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From: Nat Goodspeed (nat_at_[hidden])
Date: 2008-06-20 17:10:15

gast128 wrote:

> you can not make a cycle in shared_ptrs between
> parent -> child and child -> parent. Thus now we use a weak_ptr for child ->
> parent, but actually the child can not exist without parent. So if one shares
> a child through a shared_ptr, a hypothetical situation could exist that its
> parent get destroyed, but a child lifes on (in an invalid state due to missing
> parent) because a client has requested it.

Are consumers of this structure more likely to hold pointers to the
parent or to a child?

It sounds to me as though you want more direct control over the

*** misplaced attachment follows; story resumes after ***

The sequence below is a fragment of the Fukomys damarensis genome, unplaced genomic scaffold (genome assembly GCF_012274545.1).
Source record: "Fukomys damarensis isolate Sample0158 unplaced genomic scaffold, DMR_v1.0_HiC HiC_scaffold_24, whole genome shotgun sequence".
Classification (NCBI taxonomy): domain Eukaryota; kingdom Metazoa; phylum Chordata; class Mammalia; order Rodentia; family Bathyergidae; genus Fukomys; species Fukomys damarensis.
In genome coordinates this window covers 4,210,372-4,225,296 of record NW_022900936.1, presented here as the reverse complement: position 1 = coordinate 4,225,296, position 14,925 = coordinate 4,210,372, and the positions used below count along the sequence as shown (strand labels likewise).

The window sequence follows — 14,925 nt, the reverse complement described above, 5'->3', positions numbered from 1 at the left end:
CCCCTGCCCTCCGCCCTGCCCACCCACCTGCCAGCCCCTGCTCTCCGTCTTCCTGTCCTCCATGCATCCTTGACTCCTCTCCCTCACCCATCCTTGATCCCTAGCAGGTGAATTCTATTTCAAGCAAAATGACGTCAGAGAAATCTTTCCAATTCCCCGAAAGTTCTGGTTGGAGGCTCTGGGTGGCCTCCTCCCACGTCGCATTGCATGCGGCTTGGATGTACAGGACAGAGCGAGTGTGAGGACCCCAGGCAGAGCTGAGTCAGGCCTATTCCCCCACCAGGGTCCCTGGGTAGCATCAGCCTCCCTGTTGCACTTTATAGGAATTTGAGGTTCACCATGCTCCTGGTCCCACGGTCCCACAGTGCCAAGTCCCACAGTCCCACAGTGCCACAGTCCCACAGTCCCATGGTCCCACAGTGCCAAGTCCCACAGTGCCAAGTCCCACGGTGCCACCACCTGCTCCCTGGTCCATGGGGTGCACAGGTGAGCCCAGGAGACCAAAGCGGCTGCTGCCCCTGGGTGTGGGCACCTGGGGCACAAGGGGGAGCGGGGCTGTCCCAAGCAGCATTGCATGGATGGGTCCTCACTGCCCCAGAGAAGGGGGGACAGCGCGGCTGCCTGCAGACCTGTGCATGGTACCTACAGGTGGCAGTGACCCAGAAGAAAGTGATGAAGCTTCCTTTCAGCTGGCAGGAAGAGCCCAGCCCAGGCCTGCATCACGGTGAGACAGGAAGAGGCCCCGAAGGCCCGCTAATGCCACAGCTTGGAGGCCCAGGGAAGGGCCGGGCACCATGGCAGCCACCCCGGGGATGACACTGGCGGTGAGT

lifespans of parent and child. What if the parent's destructor were to
delete all children outright? Then you'd never have orphans.

You could hand out shared_ptrs to the parent object, so that it would
persist as long as it had any consumers. As soon as the last consumer
forgot about it, it would clean up all its own children.

With that arrangement, you'd probably want direct consumers of the
children to get weak_ptrs rather than shared_ptrs. That way a consumer
could tell if the child had vanished.

The parent should then hold the only shared_ptr to each child. (I'd
suggest that the parent track its children with dumb child* pointers,
but you need a shared_ptr on which to base your weak_ptrs.)

And -- since you now know that the existence of a child implies the
existence of its parent -- you could use dumb parent* pointers for the
back-references from child to parent. That eliminates the need for the
parent to obtain shared_from_this at constructor time.

Does this address your constraints?

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